Converse was one of the few producers of athletic shoes. Roughly from 1920 to 1980 the company dominated the American market. There wasn’t much competition. The first real competitor who would ultimately dislodge Converse was Nike with their Air Jordan shoe.
Chuck Taylors started to look old, and the high-tech sheen of newer shoe brands began to cut deeply into Converse profits. This was the dawn of sneaker culture and companies like Reebok and Adidas were rushing to enter a new market. Converse didn’t understand the shift, which left the company in disarray and into bankruptcy during 2001. In 2003 Nike bought them out for $309 Million.
So how did it happen that the biggest athletic shoe maker could be essentially destroyed and yet not lose an ounce of it’s cultural cache?
Starting with the Ramones —
Chuck Taylors became the shoes of musicians.
Converse All-Stars established and maintained their presence in the rock and roll and punk rock communities via popular musical artists including Avril Lavigne, Elvis Presley, The Ramones, Grateful Dead, Kurt Cobain and Nirvana, Hootie and the Blowfish, Green Day, Bruno Mars, Ed Sheeran, Jason Mraz, Miley Cyrus, and Fall Out Boy. Chucks can be seen throughout multiple music videos, ranging from 1980’s grunge to 2013 hit Wrecking Ball, by Miley Cyrus. Due to the prevalence of musicians wearing Chucks, as part of the Converse Century Project the company began issuing models of the shoe which recall specific musicians.
Ice Cube remembers wearing Chucks growing up:
“Growing up in Compton [Los Angeles] in the ’80s, I started wearing Chuck Taylors by watching my older brothers, my friends, my uncles. All the gangbangers wore Chuck Taylors. They were what they made you wear in the prisons and Youth Authority camps. You’d see all these gangsters going to the surplus stores and buying Chuck Taylors because they looked good with a pair of khaki pants and a T-shirt. You could spend $60 and look fresh. Black Chuck Taylors worked with that raw, hard-core street feel that N.W.A wanted, even if some people were more into Jordans and shit.” – SPIN Magazine, “Chucks & Bucks: An Oral History of the Coolest Shoes on Earth”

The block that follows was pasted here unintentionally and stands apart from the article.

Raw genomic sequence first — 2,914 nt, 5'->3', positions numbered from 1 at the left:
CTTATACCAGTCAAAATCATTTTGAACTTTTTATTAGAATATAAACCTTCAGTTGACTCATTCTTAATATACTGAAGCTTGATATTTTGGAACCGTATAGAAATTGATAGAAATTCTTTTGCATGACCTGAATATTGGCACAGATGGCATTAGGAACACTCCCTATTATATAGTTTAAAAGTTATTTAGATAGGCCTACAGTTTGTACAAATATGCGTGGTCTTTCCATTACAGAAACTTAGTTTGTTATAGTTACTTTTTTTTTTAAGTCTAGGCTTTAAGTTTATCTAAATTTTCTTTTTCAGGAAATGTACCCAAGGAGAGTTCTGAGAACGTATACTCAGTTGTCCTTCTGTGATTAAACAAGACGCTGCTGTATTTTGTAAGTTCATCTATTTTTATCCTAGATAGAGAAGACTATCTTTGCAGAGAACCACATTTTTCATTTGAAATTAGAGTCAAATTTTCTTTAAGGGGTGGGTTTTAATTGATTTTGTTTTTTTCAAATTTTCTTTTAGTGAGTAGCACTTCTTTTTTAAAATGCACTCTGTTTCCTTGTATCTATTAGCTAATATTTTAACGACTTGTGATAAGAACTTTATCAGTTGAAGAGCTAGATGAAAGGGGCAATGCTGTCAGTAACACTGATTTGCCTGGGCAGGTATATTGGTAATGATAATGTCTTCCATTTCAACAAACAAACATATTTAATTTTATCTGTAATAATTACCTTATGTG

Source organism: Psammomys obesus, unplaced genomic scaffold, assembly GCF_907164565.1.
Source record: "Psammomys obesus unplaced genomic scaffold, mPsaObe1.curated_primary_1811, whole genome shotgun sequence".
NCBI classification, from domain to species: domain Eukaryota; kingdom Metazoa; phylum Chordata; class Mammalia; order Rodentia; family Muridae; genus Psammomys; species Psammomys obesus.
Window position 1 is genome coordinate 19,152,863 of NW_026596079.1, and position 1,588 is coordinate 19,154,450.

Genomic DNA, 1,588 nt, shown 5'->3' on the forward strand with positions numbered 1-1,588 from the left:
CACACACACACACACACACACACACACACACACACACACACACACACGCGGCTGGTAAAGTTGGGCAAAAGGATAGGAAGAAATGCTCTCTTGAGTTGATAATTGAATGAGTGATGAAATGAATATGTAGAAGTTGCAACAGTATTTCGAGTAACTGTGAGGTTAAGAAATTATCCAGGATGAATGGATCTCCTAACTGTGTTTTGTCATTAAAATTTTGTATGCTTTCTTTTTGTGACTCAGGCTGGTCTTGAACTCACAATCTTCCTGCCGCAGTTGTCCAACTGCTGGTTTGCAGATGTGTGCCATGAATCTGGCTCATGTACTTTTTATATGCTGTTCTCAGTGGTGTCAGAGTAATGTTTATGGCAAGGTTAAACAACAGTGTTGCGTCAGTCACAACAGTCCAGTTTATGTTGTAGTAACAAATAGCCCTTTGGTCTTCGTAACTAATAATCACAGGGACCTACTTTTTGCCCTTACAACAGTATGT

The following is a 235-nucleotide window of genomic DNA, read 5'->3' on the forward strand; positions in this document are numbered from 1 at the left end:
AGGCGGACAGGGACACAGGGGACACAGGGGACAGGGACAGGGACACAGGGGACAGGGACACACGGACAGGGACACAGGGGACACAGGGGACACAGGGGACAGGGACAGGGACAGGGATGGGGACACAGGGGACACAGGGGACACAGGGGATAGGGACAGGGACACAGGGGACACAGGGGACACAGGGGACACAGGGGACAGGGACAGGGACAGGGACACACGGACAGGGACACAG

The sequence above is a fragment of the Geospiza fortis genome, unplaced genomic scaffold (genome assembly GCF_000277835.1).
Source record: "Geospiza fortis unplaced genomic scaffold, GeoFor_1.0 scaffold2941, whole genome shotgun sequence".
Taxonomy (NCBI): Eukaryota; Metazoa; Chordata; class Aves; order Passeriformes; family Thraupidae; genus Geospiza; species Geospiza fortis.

It took some time for Converse to realize musicians were in a sense the new basketball stars. But they’ve embraced it and made it the tip of the company’s spear. Wiz Khalifa’s a big fan with his own run of the shoes. Converse even started making music. “3 Artists 1 Song” was something they used to do: grabbing three flavors of the day and putting them to work on a single.
Acts like Julian Casablancas of The Strokes, Santigold, Pharrell Williams, James Murphy, Andre 3000 and Damon Albarn (Blur, Gorillaz) have taken part. Now Converse has a recording studio in New York City that will let new artists record for free. There’s even a contest now to hand over the keys to 12 of world’s most famous recording studios (think Abbey Road) to aspiring rockers and rappers.
Perhaps indicative of the shoes’ iconic status or of their mainstream success, nearly five hundred films feature actors in a leading or main supporting role wearing Chucks.The most iconic of all probably being Back To The Future, where Michael J. Fox wears white Chuck Taylors throughout the film. Chucks made many appearances in other notable films such as Rocky, Ferris Bueller’s Day Off, Get A Clue, Bruce Almighty, Jurassic World, I, Robot, Sin City, worn by Elvis Presley in Follow That Dream and Change Of Habit, and A Beautiful Mind.
That’s a shoe with a lot of Street Cred — Thanks, Chuck!
Thank you to Man’s Life ,Wikipedia, SPIN and various sources around the web.